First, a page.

One of the fundamental historical characteristics of Baptist belief has been the belief in the separation of church and state. In America, the phrase “wall of separation between church and state” was the creation of Thomas Jefferson. He wrote those words in an 1802 letter to a group of Baptists from Danbury, Connecticut. Jefferson wrote
“Believing with you that religion is a matter which lies solely between Man & his God, that he owes account to none other for his faith or his worship, that the legitimate powers of government reach actions only, & not opinions, I contemplate with sovereign reverence that act of the whole American people which declared that their legislature should ‘make no law respecting an establishment of religion, or prohibiting the free exercise thereof,’ thus building a wall of separation between Church & State.”
Notice that Jefferson emphasizes that the powers of government do not extend to regulating or controlling opinions but only behavior. His view corresponds with Romans 13:1-7, one of the major Scriptural passages concerning authority.
Originally the principle of separation of church and state was intended to protect religious people from the government, not protect the government from religious people. Jefferson himself did not see any Constitutional problem with government giving support, financial and otherwise, to religious groups. For example, he supported government funds for missionary work to Indians, and he signed legislation giving churches tax-exempt status. Jefferson’s actions are significant since he himself was not a Christian. He did not believe in the deity of Christ and believed that the apostles had seriously distorted the teachings of Christ. He is well-known for making his own version of the New Testament in which he edited out those verses which he considered part of that distortion.
One factor which contributed to Jefferson’s willingness to aid religious groups with government money was that America generally was very religious and influenced by Christian teaching. Government assistance to religious groups was also a way to benefit the entire country. Today, however, the social and religious character of America is much different.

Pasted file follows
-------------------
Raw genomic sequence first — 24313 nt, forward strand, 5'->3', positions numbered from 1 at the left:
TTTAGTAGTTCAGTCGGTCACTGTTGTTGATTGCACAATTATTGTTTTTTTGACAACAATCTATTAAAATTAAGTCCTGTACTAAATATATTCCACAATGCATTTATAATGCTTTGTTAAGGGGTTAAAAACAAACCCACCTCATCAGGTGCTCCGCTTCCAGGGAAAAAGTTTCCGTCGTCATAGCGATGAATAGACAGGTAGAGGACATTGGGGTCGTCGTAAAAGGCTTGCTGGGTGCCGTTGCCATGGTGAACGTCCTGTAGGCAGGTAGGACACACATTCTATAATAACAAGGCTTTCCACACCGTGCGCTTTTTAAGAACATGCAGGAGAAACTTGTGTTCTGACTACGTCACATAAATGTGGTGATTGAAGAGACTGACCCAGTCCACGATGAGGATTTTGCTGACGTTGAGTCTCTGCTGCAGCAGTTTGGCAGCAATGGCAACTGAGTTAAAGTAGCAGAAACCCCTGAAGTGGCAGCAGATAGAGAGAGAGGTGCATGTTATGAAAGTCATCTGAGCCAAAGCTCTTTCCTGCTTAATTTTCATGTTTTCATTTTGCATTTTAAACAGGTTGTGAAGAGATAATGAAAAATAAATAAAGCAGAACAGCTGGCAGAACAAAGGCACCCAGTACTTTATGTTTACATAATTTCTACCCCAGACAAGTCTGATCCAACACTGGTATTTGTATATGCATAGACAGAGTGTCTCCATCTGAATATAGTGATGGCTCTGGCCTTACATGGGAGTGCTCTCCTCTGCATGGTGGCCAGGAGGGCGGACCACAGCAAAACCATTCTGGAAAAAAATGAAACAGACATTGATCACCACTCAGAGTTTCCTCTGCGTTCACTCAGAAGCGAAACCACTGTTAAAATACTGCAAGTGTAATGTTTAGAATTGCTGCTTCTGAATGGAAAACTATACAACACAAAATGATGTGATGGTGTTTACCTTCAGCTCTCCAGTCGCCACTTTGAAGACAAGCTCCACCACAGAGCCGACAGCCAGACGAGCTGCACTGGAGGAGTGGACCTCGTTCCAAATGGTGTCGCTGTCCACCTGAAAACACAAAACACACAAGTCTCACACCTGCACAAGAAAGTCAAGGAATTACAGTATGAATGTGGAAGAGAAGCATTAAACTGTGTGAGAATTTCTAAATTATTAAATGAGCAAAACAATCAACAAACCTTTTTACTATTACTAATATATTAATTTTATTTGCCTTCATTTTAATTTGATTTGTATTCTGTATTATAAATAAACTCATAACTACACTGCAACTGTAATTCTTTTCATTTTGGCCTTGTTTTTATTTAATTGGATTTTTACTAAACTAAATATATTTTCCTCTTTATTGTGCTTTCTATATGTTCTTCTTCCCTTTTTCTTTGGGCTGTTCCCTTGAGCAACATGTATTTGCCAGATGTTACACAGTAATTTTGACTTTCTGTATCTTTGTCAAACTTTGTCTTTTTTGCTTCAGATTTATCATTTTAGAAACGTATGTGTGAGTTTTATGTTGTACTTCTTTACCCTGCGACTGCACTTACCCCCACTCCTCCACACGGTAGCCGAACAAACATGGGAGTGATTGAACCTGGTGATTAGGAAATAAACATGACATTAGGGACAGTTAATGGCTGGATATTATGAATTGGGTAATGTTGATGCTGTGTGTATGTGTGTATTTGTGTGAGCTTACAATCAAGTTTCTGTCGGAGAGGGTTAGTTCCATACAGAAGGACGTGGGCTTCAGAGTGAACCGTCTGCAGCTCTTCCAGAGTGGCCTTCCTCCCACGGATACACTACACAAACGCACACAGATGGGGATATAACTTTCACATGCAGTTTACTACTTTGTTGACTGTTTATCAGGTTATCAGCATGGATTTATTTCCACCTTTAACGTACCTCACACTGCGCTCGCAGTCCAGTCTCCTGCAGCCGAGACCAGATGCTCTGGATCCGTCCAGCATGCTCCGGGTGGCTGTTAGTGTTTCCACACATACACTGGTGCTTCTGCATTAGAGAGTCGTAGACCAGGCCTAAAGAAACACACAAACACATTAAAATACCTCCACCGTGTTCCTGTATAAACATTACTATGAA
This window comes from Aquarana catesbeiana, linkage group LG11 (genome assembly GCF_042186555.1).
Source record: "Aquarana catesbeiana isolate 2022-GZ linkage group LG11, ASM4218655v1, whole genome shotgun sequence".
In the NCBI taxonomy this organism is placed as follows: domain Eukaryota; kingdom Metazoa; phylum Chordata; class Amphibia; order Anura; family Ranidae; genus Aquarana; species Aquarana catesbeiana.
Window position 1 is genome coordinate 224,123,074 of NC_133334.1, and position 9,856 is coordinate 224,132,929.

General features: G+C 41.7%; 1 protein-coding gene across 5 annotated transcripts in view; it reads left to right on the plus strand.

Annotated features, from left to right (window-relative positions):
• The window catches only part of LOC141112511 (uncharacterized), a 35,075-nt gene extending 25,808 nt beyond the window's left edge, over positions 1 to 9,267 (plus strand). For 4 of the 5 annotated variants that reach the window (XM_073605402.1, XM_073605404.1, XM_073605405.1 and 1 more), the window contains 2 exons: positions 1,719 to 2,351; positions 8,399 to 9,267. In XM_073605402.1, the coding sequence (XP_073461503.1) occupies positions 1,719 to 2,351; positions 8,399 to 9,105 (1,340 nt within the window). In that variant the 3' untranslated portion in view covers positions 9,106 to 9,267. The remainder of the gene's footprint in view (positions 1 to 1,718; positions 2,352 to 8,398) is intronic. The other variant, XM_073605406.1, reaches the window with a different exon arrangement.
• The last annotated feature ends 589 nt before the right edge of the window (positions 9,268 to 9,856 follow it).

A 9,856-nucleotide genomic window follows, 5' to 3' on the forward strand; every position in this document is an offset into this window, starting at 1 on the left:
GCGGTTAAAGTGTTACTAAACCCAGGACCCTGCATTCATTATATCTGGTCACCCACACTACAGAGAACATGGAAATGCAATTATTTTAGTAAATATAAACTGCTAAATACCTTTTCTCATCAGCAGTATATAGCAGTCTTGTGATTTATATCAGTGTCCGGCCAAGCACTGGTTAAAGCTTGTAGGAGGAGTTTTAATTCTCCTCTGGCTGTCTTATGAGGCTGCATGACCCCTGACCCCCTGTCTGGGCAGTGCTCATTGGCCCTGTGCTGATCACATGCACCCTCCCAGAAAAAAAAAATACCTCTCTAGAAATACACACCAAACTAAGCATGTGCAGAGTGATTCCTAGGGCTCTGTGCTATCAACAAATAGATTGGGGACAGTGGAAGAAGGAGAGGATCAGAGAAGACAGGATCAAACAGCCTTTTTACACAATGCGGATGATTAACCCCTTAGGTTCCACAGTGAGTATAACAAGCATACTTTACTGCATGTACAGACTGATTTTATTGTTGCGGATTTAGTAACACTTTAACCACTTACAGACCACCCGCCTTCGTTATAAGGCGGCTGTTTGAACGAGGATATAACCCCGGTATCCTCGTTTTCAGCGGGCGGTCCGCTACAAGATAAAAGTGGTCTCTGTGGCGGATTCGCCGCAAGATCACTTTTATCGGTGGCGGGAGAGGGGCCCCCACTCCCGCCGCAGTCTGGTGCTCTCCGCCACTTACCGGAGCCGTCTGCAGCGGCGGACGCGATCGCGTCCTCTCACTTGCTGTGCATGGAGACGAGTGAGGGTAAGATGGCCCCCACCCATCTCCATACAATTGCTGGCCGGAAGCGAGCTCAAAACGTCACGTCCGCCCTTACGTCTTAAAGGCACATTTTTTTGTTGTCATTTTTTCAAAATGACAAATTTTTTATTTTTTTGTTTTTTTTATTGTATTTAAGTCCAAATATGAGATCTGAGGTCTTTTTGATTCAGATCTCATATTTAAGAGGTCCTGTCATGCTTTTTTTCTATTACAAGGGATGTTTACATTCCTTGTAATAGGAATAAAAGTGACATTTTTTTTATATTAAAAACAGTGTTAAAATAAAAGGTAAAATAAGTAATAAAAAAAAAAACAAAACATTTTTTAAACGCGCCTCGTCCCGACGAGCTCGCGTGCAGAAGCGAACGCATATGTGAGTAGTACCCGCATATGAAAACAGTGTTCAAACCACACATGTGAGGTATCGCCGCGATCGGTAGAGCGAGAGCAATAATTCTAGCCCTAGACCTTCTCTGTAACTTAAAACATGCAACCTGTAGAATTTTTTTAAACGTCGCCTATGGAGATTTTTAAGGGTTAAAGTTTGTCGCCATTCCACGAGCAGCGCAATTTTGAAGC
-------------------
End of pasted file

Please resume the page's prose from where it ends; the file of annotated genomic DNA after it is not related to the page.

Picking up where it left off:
Baptists should think carefully and wisely about our relationship to government. For example, many Baptists are willing to accept government financial aid for Christian schools and other “faith-based” organizations. Such “entangling alliances” (to use George Washington’s words but in a different context) weaken the historic Baptist belief in separation of church and state. If the Christian school is a ministry of the church, then indirectly the church is accepting money from government for Christian ministry. I am involved in helping a group in our community start a Christian school in our county. We have decided not to accept Indiana’s private school vouchers and to be entirely self-funded by tuition and other financial gifts. What has surprised me is the number of Christians who do not understand the principles behind our decision. Although the Indiana state government is currently friendly toward private schools, that situation may change. The state may add more regulations and requirements for involvement in the voucher system. Then those schools and families which have become dependent on government assistance will have to make a decision about the degree of government intrusion into their school that they are willing to accept. Historically, Baptists have not wanted to be in that situation. Money is often the hook which leads to compromise.